tified at all under any circumstances in executing
a human being for any crime whatever. Let us
suppose, then, that instead of hanging this
criminal, it is decided to let him live and to
utilize him, aB is done with other criminals, by
making him work all the days of bis life. Is
there any room to doubt that the life-long toil
and labor of this criminal as a hopeless convict
is a heavier punishment for him than a sudden
death by strangulation? Such a life is a real
punishment, whereas hanging involves and
solves, we suppose, the great mystery for all
men whether a future state exists, which the
firm conviction of 3G murderers dying on the
scaffold as confident of future happiness as the
greatest saint, is calculated to upset. The bur
den of life is felt by all, even in the Happiest
conditions, and many people even seek to get rid
of life by suicide. To punish the murderer,
then, tbe best plan is to make him Icel the Dur-
den of life, as a condemned felon, till the end of
his days, be they long or short, without one ray
of hope of what wo call human happiness ever
again enlivening his doom. While be lives, he can
be utilized. Here, half a dollar per diem is paid
to government for the labor of the jail convicts.
Allowing 300 working days in the year, we have
$150 a year to the account of government for a
convict's annual labor ; and allowing that the
murderer in question in Oahu goal, now about
25 years of age should live to the age of 00 years,
in 35 years bis labor as a convict would fetch
the sum of $5250 to the treasury, besides its
value to the country likewise, and amply repay
the cost of his support. Thirty-five years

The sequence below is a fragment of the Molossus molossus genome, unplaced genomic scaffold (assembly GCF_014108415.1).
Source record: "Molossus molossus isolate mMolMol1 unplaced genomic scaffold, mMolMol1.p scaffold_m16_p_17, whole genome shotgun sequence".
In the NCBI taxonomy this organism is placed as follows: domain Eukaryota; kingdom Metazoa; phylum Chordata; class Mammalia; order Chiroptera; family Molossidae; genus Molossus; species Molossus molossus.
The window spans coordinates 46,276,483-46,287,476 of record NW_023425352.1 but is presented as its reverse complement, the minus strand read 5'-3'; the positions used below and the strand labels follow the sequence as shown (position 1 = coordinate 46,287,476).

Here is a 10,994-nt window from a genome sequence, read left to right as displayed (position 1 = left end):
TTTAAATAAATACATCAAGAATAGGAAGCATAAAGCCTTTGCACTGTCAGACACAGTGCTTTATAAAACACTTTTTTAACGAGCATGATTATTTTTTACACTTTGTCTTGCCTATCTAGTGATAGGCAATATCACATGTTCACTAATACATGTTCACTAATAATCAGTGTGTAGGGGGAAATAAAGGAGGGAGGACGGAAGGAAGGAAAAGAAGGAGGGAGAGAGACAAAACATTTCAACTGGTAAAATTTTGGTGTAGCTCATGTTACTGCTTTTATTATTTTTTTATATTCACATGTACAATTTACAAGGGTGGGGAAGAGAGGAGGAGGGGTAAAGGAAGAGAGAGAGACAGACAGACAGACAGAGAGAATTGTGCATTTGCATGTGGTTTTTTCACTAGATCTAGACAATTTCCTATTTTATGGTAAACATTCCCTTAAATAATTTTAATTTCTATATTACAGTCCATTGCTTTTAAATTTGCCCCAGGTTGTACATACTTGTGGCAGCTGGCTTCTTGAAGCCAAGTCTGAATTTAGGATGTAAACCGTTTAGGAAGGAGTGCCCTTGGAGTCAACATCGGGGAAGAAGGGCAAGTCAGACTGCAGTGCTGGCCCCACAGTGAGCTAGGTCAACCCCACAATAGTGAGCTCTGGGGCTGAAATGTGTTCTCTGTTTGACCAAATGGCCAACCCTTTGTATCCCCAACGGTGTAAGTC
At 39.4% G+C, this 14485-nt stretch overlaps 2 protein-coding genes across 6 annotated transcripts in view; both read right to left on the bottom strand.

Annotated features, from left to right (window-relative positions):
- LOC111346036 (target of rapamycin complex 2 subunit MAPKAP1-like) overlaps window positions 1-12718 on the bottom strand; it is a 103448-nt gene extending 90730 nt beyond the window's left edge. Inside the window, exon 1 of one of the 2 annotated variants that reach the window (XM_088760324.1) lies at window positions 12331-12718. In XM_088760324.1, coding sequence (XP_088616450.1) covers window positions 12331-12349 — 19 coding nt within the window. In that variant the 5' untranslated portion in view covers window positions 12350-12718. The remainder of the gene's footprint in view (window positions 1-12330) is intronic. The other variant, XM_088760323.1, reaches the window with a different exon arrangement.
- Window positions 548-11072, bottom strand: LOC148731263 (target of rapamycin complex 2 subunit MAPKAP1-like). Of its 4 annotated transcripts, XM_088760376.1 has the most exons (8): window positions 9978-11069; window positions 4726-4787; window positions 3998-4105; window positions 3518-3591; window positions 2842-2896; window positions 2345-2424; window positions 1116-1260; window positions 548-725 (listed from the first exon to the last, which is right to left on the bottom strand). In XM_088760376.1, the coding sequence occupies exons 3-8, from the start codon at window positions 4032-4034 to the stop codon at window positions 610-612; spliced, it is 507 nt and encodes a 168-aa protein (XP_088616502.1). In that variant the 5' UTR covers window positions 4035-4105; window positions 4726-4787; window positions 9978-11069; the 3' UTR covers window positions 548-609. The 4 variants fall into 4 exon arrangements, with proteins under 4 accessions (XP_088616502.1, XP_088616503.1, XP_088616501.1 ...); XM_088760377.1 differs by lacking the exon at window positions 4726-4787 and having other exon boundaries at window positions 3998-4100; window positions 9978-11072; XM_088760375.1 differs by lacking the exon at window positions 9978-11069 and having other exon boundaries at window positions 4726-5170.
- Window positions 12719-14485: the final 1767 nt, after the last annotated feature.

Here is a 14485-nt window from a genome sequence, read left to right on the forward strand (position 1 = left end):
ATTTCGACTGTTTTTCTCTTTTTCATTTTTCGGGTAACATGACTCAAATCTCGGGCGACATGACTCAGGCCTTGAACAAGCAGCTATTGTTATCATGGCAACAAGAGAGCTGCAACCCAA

of hard work represents a vast amount of im
provement to any society. This is the way to
utilize a murderer, and also to punish him with
a life-long bondage and toil. But, by hanging
the wretch, society is guilty of the very crime,
in our opinion, for which he is put to death, that
is, murder legal, judicial murder and what does
it gain thereby ? No greater security for human
life, nor any higher respect for its legal and judi
cial institutions, whose justice is called into
question by what appears to be an undue
assumption of a prerogative which belongs to
God alone !
ter they will not furnish a Manuiihi Cigar with a Cup
of Tea or Coffee.
NAM G AN,
Ilono'ulu, July 26, 1877.
NIC KG EE,
BY I. LOPES Sc CO. THE ABOVE, ON
Hotel Street, corner of Smith Street, will open on Satur
day August 4th, for Boarders and transient customers.
Meals Furnished in Good Style,
rrom t tn the morning until lu. p. m.
Ilonolulu, July 23, 1877. It .
C. BREWER & dO.
For Sale to Arrive,
In September, by the Splendid New American
BARK " AHV TURNER !"
A. W. NEWELL, Master,
The Following Assortment
TvJC JB RCH ANDISE
rilVVO HUNDRED TONS STEAM COAL,,
M one Hundred and Thirty-five Tons Cumberland Coal,
Twenty Tons stove Uoal,
6 Extra Timbered 30 Feet New Bedford Whale Boats,
uak fiariK, one to four incnes;
Cases Boston Card matches !
RADIANT" KEROSENE OIL,
KEGS CUT NAILS, 3d to 40 J;
Kegs Cut Spikes, 4, 5 and 6 inches;
Naval Stores & Ship Chandlery,
Wilmington Pitch, American Tar, Resin,
Spirits Turpentine, Cotton Duck, Nos. 1 to 10;
Ravens Duck, Manila Kope, asst'd. 9 th'd. to 41 inch;
Cutting Falls, Whale Line, Asst'd Oars, 10 feet to 20 feet;
Leather Beltintr, Rubber Hose.
Centrifugal Linings, Rubber Packing,
3P.A. HIS PLOWS
Eide Hill flows, Eagle Plows,
OX CARTS, OX YOKES,
FENCE WIRE, NO. 5 AND 6;
Amoslteag Denims, Bleached Cottons, 4 4. 8-4, 10 4, 11-4;
Langdon," " Waterford," Heaviest Width " Brown Cottons
Durham Prints, 2d in.; btratfonl Cambric, 28 in.;
aerrimic rrujis. ou iu., Assoriea rTims, in.
ivnicaeroocaer rnnis, unmiuoa fercales,
uunneii can jrnnu,
FAIRBANKS' SCALES, asst'd sizes, on wheels;
Gr 12. O C E JR. I E S5 -
Clams, Green Peas, Green Corn. fL Croix Brands
Tomato Ketchup, Potted Meats, Lobsters, Tomatoes,
Sausage Meats, Corn Starch,
Gerkins, i gallon and 1 gallon jars; Dairy Salt, in Barrels;
Barrels American Mess Beef, Bbls. Am. Extra Prime Pork
yuarier Barrels iiear trorm,
PAINTS AND OILS
Half Bbls. Mineral Paints, Boiled Linseed Oil, 5 gall, tins:
Iron Pipe, i to 21 in.; Galvanised Pine, i tn it in
Babbitt Metal, Solder, Assorted Bar Iron, round b square;
avu9 f A tUVU, X 9 IUHI
Yellow Metal, 10 ounces to 26 oc; Sheath Nails, H, lij
Square and Round Pointed Shovels, Charcoal Iron;.